The question loomed again – massively so – a few minutes later as we strolled down Richmond’s most famous, or infamous, street: Monument Avenue. The boulevard was lined with statues of the Confederacy’s Holy Trinity – Davis, Lee and Jackson – and of two of their ablest lieutenants, Jeb Stuart and Matthew Fontaine Maury, a naval commander and brilliant oceanographer.
Having grown up near Washington, where most residents remained oblivious to ubiquitous pigeon-spattered statues of Union generals, I’d never really understood why people made such a fuss over Monument Avenue. But as we peered up at Robert E. Lee astride a rippling steed, I was taken aback. Lee’s bronze statue, set upon a white granite pedestal, stood sixty-one feet. The sculptor had substituted a French hunting horse for Lee’s wartime mount; Traveller was judged too slender a model for such a titanic equestrian. The other monuments were almost as imposing. And their placement on a tree-lined boulevard more than fifty yards wide gave the statues a dominating presence in what was otherwise a low-roofed residential district.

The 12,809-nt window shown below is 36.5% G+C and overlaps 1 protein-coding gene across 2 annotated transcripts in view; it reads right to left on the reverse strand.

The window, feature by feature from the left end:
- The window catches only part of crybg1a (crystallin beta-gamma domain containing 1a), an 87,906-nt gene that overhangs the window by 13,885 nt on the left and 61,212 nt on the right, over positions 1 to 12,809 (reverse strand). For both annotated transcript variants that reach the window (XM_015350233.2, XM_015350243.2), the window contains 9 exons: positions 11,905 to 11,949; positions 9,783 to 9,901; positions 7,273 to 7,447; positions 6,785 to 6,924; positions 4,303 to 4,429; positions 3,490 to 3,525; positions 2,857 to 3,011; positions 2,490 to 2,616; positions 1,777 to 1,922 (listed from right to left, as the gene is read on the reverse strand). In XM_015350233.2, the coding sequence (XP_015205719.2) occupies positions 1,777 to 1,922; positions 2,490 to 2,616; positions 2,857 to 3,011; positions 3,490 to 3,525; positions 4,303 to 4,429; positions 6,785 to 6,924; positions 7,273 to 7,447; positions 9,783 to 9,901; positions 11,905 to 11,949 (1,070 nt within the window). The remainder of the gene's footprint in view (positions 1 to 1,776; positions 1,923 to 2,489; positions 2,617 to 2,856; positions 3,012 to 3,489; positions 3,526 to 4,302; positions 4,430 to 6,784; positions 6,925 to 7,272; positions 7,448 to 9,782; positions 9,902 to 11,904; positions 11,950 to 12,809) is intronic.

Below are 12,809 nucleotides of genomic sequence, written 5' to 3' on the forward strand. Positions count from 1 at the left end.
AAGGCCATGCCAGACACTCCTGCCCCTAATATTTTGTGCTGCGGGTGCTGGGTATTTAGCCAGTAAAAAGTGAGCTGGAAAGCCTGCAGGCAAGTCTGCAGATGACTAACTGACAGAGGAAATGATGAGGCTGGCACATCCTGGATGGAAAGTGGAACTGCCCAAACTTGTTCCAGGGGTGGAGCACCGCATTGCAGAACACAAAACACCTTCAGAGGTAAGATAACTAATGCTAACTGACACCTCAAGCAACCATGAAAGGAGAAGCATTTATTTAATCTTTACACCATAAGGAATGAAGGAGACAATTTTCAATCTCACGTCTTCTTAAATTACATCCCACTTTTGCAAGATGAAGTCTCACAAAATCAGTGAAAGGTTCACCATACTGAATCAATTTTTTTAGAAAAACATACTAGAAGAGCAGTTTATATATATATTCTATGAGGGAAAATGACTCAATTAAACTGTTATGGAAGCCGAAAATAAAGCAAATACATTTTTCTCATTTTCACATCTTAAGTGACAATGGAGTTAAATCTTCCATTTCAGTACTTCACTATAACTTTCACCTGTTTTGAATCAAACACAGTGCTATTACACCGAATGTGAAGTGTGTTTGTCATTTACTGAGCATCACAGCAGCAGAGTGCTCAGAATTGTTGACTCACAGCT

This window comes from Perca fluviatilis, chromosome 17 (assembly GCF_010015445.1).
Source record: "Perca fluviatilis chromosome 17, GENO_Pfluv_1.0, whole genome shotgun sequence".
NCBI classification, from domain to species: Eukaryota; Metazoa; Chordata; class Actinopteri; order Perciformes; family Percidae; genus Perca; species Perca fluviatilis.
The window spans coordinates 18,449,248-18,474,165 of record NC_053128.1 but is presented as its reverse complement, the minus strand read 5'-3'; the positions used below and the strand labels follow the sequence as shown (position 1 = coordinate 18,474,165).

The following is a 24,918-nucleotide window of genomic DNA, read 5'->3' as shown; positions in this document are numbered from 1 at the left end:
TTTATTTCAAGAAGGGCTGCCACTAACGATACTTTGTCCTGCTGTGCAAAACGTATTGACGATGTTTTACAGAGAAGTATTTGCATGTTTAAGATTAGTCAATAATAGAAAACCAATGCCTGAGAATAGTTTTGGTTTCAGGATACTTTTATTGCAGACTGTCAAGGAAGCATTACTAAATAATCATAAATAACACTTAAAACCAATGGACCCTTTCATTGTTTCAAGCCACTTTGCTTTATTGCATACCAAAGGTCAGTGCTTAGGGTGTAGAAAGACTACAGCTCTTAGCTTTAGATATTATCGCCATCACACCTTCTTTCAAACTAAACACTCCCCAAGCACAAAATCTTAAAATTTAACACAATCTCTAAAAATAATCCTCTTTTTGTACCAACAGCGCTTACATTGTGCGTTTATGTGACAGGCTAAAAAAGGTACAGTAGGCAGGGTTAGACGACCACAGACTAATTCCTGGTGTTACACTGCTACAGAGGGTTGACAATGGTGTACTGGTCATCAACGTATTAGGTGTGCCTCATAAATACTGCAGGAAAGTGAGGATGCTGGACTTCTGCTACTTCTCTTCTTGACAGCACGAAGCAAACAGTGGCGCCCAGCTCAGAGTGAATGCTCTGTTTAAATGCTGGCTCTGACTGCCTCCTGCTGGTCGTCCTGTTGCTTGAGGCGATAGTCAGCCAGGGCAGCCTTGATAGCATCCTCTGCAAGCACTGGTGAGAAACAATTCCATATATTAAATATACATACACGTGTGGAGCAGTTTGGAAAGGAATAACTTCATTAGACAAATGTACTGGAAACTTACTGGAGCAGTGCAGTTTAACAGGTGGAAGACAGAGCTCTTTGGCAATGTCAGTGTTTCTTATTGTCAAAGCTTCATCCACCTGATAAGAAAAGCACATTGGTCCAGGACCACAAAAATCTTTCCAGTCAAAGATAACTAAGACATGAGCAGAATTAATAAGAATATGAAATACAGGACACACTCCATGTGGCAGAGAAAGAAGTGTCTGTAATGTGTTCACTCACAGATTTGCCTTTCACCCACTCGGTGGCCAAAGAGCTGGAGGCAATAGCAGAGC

The scale of Monument Avenue also amplified the weirdness of the whole enterprise. After all, Davis and Lee and Jackson and Stuart weren’t national heroes. In the view of many Americans, they were precisely the opposite: leaders of a rebellion against the nation -separatists at best, traitors at worst. None of those honored were native Richmonders. And their mission failed. They didn’t call it the Lost Cause for nothing. I couldn’t think of another city in the world that lined its streets with stone leviathans honoring failed rebels against the state.
Confederates in the Attic
Even so, the monuments were at the heart of Richmond’s identity and were backed by powerful residents, and the fact that they came down seemed to surprise almost everybody.
“If you would have told me that the monuments were going to go down, I would have thought somebody would blow up Richmond first before anyone would have let that happen,” Mr. Bailey said. “I think it’s a modern-day miracle.”
Virginia Removes Robert E. Lee Statue From State Capital
The Confederate memorial was erected in 1890, the first of six monuments that became symbols of white power along the main boulevard in Richmond.
Sept. 8, 2021